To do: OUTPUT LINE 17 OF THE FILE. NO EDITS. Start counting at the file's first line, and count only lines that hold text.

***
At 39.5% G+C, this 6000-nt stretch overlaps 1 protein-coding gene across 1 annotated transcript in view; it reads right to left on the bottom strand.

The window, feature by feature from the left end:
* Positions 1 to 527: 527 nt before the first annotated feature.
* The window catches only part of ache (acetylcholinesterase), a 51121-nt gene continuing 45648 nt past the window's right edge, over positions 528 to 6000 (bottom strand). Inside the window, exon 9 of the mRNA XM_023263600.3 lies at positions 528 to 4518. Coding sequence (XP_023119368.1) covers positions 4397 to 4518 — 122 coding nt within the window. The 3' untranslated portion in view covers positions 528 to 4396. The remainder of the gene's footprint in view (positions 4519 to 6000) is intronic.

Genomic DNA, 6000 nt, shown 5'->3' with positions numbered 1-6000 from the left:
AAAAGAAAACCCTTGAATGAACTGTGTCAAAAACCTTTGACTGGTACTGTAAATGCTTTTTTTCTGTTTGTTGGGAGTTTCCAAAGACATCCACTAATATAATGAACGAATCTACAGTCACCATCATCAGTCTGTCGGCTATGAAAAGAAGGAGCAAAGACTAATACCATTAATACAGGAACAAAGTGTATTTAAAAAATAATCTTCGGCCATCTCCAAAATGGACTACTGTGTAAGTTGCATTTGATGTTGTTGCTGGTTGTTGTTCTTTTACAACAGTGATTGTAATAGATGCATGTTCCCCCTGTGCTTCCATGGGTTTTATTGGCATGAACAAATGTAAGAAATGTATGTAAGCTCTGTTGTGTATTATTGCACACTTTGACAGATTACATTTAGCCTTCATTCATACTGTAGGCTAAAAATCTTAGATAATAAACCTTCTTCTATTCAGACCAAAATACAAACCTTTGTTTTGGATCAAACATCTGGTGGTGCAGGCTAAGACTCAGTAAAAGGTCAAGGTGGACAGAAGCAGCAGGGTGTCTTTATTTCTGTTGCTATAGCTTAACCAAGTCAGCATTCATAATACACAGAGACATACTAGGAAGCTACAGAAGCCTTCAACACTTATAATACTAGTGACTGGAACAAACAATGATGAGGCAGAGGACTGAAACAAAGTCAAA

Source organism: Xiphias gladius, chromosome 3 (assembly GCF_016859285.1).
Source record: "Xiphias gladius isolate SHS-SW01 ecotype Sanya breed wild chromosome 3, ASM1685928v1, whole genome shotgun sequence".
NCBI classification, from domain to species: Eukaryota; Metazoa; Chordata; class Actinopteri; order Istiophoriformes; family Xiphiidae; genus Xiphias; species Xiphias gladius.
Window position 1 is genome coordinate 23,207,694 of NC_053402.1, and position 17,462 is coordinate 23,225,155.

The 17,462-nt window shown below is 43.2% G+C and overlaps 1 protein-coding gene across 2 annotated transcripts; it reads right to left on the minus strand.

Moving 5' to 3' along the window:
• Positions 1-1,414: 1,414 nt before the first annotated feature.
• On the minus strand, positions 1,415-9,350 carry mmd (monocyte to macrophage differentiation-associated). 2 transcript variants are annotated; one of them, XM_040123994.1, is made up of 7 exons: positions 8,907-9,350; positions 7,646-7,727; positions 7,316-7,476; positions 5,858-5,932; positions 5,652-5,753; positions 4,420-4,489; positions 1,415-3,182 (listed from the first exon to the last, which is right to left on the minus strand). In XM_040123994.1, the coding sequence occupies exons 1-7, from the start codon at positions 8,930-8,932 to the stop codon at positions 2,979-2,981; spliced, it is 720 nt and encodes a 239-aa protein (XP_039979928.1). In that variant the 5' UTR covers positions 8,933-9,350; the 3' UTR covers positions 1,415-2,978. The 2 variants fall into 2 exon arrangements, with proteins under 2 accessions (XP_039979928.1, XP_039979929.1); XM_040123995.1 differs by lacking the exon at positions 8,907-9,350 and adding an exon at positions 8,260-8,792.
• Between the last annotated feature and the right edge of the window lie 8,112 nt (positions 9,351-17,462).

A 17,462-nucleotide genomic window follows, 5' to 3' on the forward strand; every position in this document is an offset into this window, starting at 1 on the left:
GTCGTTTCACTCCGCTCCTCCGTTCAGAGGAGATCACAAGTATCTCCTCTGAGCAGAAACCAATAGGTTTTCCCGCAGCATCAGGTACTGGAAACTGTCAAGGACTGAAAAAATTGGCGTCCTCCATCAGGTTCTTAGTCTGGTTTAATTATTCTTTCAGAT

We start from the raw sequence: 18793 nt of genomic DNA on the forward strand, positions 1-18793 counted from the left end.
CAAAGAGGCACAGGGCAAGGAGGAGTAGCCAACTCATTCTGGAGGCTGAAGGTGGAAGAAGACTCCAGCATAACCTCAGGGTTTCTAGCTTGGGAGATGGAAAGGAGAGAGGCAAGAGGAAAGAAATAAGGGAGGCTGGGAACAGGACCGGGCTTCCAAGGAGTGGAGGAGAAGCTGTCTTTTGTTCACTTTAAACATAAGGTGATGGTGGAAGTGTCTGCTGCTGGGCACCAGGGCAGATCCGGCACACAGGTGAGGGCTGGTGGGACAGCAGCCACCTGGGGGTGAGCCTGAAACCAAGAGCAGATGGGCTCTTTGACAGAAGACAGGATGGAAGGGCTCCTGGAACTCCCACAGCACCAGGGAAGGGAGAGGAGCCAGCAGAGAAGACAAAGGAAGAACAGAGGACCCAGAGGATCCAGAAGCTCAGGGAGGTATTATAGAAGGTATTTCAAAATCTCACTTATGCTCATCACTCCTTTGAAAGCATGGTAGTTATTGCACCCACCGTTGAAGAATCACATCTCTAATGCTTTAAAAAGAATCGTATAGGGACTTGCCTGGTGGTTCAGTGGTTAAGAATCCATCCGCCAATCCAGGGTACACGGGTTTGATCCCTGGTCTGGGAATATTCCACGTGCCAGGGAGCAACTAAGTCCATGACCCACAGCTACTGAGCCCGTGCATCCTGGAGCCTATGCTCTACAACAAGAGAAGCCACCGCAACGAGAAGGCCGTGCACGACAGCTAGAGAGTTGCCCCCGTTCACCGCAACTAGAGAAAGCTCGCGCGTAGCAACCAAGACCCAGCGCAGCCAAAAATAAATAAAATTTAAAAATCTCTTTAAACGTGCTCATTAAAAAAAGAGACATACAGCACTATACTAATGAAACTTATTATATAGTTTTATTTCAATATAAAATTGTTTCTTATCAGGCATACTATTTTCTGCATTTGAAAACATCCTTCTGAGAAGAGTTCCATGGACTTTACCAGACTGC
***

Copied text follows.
GTCGTTTCACTCCGCTCCTCCGTTCAGAGGAGATCACAAGTATCTCCTCTGAGCAGAAACCAATAGGTTTTCCCGCAGCATCAGGTACTGGAAACTGTCAAGGACTGAAAAAATTGGCGTCCTCCATCAGGTTCTTAGTCTGGTTTAATTATTCTTTCAGAT